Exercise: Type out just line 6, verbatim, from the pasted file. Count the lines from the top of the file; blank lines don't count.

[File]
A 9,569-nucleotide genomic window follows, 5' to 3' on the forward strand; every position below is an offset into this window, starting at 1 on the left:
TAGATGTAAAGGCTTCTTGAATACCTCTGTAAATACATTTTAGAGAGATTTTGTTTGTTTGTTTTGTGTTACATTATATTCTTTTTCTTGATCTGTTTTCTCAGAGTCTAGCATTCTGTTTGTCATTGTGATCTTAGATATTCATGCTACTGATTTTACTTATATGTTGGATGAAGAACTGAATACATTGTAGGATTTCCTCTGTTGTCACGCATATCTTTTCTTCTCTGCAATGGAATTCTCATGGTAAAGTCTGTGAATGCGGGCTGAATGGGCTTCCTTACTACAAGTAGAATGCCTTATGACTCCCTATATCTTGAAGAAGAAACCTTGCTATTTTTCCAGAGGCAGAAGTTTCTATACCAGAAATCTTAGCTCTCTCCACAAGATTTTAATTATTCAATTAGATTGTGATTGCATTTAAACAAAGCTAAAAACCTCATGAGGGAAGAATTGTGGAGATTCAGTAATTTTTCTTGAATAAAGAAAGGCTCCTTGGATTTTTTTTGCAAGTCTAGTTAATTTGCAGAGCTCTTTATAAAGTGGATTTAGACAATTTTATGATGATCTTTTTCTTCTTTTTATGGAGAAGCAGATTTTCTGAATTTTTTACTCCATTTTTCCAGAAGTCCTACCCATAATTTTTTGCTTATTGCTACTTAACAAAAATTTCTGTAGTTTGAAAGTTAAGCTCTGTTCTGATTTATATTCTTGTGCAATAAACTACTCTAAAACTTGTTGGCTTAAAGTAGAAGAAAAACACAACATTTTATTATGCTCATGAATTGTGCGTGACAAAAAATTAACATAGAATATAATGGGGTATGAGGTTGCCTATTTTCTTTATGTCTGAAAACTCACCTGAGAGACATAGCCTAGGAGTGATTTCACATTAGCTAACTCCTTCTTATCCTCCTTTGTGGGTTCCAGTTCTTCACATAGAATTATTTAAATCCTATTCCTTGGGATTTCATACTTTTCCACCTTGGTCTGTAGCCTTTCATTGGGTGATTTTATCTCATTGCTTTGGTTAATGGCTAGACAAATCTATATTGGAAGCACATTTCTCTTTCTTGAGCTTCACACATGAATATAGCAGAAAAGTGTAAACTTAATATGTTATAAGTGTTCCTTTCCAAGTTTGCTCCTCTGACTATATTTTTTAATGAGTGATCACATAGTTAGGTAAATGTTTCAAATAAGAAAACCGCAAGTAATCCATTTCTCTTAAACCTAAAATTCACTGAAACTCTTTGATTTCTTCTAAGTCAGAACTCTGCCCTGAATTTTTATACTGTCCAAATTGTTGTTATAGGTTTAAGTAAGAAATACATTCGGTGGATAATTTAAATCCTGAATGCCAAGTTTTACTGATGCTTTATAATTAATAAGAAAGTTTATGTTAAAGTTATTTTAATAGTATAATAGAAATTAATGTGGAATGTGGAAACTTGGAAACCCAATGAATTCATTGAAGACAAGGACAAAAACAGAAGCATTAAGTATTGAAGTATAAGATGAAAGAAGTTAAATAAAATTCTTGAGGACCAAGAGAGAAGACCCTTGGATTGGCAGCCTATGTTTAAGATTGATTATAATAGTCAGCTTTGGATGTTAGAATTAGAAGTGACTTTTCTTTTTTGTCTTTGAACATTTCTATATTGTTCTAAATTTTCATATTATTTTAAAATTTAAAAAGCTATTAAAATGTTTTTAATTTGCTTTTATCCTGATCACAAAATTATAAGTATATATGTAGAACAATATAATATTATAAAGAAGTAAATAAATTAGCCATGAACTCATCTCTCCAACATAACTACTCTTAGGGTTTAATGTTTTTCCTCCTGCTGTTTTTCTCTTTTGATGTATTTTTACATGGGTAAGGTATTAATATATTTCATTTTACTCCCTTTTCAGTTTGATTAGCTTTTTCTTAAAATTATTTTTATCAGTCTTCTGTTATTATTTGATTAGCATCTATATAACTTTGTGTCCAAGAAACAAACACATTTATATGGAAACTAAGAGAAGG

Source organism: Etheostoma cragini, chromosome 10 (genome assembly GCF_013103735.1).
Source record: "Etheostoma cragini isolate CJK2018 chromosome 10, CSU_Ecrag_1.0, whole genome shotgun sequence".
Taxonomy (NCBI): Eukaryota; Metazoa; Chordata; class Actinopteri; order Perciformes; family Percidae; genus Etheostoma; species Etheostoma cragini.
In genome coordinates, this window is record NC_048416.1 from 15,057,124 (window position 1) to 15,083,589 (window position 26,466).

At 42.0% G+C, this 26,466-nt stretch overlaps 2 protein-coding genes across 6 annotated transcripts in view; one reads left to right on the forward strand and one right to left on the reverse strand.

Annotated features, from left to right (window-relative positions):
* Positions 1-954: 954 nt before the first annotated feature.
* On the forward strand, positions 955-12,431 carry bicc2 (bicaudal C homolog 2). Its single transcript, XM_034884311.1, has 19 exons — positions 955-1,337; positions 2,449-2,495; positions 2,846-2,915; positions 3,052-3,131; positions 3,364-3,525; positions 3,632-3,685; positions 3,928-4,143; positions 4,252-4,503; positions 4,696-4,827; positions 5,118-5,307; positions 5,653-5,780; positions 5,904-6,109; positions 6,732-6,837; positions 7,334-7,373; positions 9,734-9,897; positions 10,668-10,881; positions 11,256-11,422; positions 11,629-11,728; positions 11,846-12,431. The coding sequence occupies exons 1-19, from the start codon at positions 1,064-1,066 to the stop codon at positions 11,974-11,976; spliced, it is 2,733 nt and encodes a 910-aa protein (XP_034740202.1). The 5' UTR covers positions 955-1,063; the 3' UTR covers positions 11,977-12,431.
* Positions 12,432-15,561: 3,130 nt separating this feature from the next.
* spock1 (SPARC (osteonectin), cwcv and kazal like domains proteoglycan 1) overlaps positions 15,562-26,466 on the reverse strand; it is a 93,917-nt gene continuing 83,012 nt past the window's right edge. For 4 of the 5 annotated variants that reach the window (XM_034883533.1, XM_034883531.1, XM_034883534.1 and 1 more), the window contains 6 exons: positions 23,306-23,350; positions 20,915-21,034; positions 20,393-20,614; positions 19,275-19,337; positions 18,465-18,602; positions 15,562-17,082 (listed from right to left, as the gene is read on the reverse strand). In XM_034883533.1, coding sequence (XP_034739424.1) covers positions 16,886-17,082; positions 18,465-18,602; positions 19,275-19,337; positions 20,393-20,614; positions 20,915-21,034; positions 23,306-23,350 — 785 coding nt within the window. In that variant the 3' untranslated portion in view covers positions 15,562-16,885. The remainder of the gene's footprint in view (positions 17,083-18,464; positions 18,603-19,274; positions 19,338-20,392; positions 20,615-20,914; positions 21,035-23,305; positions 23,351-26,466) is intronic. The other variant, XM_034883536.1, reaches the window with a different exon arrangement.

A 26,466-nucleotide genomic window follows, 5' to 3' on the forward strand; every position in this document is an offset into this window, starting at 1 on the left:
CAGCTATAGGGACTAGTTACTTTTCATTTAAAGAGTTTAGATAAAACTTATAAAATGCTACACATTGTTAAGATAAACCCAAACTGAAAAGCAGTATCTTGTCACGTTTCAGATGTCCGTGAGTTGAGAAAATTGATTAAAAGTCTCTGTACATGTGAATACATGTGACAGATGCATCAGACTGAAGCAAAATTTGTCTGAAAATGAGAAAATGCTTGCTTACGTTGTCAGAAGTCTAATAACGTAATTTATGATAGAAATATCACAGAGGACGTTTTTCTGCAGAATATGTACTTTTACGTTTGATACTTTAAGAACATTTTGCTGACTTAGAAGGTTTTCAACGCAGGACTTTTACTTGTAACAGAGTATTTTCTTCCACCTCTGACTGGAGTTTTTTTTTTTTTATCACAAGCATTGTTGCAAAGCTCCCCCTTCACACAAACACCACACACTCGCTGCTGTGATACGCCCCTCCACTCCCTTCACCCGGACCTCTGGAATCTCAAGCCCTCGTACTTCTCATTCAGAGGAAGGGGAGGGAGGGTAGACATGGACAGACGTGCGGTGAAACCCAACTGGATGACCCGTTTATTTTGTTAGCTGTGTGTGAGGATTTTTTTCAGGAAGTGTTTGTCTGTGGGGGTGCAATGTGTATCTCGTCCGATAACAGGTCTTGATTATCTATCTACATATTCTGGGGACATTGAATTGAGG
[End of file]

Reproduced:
In genome coordinates, this window is record NC_048416.1 from 15,057,124 (window position 1) to 15,083,589 (window position 26,466).